A shift by the federal regulator of Fannie Mae and Freddie Mac could soon make getting a mortgage loan easier by giving lenders more wiggle room before the mortgage giants demand that they repurchase loans.
In his first public remarks since taking over as head of the Federal Housing Finance Agency, Mel Watt said he wants to address uncertainties surrounding the “representation and warranty” standards that can trigger repurchase demands.
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Watt said Fannie and Freddie will continue to allow Fannie and Freddie to approve loans with debt-to-income levels above 43 percent when borrowers have “other compensating strengths,” and keep current loan limits in place.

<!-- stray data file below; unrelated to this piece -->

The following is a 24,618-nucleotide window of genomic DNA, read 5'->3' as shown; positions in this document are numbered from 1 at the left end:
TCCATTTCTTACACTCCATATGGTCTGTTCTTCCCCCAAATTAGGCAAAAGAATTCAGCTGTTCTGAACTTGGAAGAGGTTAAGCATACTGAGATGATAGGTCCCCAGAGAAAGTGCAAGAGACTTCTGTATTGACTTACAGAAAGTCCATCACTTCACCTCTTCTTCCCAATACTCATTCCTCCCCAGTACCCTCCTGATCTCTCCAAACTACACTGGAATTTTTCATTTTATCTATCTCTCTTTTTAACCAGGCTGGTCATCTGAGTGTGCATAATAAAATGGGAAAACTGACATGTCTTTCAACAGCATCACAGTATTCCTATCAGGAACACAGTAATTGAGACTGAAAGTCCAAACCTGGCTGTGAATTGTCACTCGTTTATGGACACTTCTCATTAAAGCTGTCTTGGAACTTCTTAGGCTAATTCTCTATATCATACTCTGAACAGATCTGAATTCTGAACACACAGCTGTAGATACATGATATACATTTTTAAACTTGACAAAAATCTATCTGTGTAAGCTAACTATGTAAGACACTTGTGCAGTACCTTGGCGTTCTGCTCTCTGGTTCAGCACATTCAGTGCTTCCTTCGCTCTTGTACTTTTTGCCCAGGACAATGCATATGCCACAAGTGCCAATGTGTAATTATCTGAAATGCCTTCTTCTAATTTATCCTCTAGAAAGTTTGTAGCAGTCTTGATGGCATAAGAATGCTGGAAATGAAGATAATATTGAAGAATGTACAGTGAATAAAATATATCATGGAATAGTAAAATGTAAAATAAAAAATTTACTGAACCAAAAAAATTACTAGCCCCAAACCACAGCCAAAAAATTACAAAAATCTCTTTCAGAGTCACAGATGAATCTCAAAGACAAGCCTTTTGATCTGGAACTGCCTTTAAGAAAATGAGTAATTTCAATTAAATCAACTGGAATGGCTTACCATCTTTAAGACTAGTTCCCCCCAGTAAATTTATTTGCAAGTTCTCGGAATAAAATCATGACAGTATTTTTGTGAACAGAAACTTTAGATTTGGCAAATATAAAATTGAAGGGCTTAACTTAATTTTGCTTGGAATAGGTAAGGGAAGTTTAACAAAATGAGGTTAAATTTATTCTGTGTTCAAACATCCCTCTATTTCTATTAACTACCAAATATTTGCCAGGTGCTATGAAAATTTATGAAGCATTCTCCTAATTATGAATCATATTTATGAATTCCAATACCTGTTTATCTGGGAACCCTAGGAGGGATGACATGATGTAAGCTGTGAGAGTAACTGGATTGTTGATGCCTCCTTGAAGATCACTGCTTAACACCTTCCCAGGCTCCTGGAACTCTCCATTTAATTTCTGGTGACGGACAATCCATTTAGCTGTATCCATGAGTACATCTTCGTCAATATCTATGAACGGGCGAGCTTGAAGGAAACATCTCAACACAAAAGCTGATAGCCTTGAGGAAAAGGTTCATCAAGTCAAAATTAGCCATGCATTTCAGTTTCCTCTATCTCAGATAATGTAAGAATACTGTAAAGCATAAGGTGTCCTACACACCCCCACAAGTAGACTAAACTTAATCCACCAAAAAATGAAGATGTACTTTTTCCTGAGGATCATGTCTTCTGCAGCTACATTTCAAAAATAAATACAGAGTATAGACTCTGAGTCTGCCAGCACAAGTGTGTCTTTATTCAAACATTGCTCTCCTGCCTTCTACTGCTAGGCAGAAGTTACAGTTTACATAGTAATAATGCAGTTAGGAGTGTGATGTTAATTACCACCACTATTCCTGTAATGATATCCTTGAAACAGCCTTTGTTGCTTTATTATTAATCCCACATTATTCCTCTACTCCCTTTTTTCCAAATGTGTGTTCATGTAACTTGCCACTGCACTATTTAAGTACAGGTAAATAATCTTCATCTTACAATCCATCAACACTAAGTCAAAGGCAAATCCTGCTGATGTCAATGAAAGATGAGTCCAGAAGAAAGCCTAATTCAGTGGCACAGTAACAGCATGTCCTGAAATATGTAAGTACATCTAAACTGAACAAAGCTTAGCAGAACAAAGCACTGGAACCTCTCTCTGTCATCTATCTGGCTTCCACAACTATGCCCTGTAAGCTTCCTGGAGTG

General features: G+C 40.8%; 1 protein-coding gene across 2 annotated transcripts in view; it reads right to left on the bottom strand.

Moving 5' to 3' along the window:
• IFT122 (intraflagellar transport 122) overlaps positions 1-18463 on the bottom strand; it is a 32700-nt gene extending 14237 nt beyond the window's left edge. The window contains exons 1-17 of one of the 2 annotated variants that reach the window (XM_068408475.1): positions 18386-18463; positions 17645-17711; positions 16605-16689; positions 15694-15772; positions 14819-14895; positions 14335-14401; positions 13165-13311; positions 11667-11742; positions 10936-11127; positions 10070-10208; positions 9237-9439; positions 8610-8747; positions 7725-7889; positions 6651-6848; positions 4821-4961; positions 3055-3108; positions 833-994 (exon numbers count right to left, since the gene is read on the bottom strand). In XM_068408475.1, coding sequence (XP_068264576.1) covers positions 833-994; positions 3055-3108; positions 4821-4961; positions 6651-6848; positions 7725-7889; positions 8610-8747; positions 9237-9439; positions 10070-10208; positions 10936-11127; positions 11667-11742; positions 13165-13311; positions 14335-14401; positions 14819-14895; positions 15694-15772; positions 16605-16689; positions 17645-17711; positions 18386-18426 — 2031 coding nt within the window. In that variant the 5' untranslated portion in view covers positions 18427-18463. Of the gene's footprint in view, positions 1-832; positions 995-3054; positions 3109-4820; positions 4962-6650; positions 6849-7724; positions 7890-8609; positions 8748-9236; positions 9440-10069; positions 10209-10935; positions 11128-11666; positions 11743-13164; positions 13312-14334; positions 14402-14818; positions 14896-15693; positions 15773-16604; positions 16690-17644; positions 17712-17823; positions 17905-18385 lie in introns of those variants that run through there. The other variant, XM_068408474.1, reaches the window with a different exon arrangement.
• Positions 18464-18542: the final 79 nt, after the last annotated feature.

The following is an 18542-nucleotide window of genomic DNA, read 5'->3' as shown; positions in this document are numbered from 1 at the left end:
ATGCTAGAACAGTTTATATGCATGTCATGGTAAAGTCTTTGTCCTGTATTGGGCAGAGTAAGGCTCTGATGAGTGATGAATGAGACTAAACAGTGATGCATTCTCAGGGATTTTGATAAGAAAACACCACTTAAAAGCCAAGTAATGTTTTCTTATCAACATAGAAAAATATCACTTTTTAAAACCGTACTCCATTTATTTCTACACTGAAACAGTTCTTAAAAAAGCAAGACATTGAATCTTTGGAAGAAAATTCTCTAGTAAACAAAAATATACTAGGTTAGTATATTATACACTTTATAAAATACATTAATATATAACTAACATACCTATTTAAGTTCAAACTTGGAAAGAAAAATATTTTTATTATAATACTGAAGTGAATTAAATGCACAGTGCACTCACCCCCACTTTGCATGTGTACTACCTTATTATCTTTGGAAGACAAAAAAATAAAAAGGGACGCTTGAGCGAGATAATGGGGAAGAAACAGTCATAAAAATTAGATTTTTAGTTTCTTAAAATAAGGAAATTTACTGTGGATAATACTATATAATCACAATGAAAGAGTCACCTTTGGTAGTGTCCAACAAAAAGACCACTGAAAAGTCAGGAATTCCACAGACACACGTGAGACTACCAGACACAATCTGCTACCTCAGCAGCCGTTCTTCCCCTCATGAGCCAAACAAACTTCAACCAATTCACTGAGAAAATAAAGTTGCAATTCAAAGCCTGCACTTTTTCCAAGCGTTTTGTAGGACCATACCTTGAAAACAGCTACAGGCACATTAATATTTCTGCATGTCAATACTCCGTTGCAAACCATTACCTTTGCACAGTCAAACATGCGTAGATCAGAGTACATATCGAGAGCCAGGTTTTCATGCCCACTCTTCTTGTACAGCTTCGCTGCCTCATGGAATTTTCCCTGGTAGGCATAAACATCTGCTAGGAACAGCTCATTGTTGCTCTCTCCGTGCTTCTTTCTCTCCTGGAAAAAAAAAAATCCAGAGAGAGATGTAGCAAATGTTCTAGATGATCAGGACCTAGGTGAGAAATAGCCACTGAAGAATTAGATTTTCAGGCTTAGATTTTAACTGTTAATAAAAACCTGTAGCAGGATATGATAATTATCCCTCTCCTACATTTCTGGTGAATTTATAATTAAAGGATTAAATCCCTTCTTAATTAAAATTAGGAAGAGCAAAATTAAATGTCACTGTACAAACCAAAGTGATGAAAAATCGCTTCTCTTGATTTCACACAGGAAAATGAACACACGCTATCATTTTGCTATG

Those moves could embolden lenders to approve mortgages to borrowers who meet all of Fannie and Freddie’s other underwriting requirements, but who previously might have seemed to pose too great a repurchase risk.
When lenders have done their due diligence and made sure borrowers meet Fannie and Freddie’s underwriting standards, the mortgage giants keep payments flowing to investors in mortgage-backed securities that mortgages are bundled into, even when borrowers default.